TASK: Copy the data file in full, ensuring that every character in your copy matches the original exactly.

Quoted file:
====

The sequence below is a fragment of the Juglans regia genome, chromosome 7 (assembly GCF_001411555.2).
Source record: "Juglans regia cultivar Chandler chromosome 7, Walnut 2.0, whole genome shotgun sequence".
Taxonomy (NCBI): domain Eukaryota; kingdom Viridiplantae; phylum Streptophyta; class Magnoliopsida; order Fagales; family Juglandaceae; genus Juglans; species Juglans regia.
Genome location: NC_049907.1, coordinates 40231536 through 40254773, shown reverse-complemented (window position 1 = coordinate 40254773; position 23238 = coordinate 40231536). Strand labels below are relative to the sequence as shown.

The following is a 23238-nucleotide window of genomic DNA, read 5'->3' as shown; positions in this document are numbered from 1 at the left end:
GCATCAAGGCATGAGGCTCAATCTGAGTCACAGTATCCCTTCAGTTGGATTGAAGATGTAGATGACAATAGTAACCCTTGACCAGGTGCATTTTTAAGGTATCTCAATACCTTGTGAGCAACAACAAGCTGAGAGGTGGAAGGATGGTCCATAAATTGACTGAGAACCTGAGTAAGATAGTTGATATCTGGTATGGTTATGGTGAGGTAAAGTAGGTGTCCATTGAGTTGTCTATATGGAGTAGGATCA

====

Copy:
The sequence below is a fragment of the Juglans regia genome, chromosome 7 (assembly GCF_001411555.2).
Source record: "Juglans regia cultivar Chandler chromosome 7, Walnut 2.0, whole genome shotgun sequence".
Taxonomy (NCBI): domain Eukaryota; kingdom Viridiplantae; phylum Streptophyta; class Magnoliopsida; order Fagales; family Juglandaceae; genus Juglans; species Juglans regia.
Genome location: NC_049907.1, coordinates 40231536 through 40254773, shown reverse-complemented (window position 1 = coordinate 40254773; position 23238 = coordinate 40231536). Strand labels below are relative to the sequence as shown.

The following is a 23238-nucleotide window of genomic DNA, read 5'->3' as shown; positions in this document are numbered from 1 at the left end:
GCATCAAGGCATGAGGCTCAATCTGAGTCACAGTATCCCTTCAGTTGGATTGAAGATGTAGATGACAATAGTAACCCTTGACCAGGTGCATTTTTAAGGTATCTCAATACCTTGTGAGCAACAACAAGCTGAGAGGTGGAAGGATGGTCCATAAATTGACTGAGAACCTGAGTAAGATAGTTGATATCTGGTATGGTTATGGTGAGGTAAAGTAGGTGTCCATTGAGTTGTCTATATGGAGTAGGATCA